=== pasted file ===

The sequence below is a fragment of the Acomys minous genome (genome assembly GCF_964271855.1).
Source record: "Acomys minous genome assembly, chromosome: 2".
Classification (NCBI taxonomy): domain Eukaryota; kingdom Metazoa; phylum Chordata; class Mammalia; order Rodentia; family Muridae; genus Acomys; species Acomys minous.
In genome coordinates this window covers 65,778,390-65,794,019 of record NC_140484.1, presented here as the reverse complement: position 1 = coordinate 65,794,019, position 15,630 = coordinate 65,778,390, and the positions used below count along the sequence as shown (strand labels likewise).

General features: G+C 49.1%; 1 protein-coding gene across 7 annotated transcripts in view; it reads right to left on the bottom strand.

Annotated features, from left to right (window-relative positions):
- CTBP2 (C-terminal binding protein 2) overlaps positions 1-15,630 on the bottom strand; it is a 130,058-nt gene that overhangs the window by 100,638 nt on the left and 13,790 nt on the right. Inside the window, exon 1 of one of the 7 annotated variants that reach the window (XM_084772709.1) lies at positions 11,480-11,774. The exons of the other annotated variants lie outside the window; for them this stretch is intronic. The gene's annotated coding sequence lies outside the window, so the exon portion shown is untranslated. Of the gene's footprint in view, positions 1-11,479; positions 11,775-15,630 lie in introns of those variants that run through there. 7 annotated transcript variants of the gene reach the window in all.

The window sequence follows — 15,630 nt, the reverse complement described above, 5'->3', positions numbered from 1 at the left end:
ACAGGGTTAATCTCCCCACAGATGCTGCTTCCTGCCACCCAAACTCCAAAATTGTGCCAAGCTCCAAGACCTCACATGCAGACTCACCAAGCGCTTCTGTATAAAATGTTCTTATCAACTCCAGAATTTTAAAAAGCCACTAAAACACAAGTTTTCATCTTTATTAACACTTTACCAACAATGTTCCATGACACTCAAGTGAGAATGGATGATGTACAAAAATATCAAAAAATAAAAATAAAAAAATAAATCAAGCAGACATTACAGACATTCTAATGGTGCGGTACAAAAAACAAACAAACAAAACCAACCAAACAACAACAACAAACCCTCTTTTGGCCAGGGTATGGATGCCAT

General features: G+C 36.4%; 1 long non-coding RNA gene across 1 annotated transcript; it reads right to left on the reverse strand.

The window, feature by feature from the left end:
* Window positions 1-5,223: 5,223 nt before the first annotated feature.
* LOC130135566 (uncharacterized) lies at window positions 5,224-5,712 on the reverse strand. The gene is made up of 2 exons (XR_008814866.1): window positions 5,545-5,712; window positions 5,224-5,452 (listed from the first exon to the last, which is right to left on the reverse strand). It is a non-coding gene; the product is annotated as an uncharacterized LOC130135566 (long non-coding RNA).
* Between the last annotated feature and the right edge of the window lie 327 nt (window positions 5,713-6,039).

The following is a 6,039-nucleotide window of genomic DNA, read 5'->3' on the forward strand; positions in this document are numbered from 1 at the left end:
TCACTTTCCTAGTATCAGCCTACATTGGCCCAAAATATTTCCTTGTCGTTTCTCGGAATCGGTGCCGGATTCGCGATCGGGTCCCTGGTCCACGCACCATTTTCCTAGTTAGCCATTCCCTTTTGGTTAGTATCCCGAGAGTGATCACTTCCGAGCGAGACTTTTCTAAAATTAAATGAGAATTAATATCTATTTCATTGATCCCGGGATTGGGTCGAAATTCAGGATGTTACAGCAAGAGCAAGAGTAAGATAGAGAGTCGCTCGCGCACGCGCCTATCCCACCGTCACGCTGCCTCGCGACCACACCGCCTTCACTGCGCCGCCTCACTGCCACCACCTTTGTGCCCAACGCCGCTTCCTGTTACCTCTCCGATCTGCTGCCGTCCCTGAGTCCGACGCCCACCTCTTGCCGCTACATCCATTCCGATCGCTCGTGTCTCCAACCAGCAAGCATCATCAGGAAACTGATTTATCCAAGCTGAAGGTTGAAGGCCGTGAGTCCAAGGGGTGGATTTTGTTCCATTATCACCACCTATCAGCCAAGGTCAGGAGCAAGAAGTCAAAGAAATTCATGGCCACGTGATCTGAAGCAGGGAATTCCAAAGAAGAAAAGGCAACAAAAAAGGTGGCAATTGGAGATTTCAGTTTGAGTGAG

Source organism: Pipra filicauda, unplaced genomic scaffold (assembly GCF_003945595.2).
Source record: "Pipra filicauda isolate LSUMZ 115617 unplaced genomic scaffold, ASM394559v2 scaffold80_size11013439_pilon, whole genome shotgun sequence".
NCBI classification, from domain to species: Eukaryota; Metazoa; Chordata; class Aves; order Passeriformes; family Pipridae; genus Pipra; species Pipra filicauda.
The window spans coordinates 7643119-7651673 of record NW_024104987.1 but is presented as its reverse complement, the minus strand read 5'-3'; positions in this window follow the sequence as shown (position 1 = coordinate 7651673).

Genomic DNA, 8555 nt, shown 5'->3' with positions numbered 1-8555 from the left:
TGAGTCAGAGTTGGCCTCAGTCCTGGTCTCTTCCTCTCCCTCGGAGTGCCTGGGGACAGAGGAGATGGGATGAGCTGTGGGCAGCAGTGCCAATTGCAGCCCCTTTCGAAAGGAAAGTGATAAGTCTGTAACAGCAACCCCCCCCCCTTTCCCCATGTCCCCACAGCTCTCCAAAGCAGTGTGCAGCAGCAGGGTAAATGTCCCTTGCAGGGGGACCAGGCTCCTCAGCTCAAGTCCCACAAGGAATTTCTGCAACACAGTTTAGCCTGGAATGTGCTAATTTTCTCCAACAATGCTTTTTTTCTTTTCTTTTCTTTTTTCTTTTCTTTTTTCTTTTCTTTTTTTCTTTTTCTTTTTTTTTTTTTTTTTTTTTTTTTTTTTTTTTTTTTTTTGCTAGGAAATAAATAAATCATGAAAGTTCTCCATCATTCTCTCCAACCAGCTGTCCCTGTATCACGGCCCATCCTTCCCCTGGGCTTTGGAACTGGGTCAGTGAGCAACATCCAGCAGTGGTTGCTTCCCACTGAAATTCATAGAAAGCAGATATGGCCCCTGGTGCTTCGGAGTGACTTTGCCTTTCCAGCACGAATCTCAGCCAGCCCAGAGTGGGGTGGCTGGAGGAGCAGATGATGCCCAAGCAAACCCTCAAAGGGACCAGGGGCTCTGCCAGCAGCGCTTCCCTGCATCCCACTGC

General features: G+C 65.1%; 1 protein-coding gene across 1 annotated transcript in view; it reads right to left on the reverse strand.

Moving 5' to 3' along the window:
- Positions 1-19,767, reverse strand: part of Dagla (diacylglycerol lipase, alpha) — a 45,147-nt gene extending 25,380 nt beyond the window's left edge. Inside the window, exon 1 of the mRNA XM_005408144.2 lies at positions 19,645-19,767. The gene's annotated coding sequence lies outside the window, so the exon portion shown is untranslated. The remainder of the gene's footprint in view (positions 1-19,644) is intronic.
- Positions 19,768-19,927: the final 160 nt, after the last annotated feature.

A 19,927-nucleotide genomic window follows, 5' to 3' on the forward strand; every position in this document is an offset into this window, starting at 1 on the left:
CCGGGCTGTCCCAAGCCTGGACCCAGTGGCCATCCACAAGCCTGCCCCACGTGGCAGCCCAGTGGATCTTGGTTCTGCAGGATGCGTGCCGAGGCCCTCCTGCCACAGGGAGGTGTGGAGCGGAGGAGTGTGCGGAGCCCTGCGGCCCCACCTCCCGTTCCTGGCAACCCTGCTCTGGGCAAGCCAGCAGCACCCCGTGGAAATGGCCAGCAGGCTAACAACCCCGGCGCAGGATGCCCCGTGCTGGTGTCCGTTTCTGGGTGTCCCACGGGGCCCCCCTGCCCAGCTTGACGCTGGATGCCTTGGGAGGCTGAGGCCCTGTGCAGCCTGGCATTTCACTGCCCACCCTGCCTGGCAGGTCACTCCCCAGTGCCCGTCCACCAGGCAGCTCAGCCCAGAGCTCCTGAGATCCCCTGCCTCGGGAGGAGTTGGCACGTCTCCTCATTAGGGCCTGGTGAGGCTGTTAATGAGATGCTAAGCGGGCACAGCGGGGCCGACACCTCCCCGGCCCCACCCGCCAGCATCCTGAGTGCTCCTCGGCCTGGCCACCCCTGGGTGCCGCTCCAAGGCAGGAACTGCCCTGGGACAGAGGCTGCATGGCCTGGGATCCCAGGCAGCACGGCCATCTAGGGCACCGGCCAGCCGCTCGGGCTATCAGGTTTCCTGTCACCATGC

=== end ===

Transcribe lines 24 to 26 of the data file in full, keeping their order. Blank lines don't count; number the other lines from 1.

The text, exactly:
Moving 5' to 3' along the window:
- Positions 1-19,767, reverse strand: part of Dagla (diacylglycerol lipase, alpha) — a 45,147-nt gene extending 25,380 nt beyond the window's left edge. Inside the window, exon 1 of the mRNA XM_005408144.2 lies at positions 19,645-19,767. The gene's annotated coding sequence lies outside the window, so the exon portion shown is untranslated. The remainder of the gene's footprint in view (positions 1-19,644) is intronic.
- Positions 19,768-19,927: the final 160 nt, after the last annotated feature.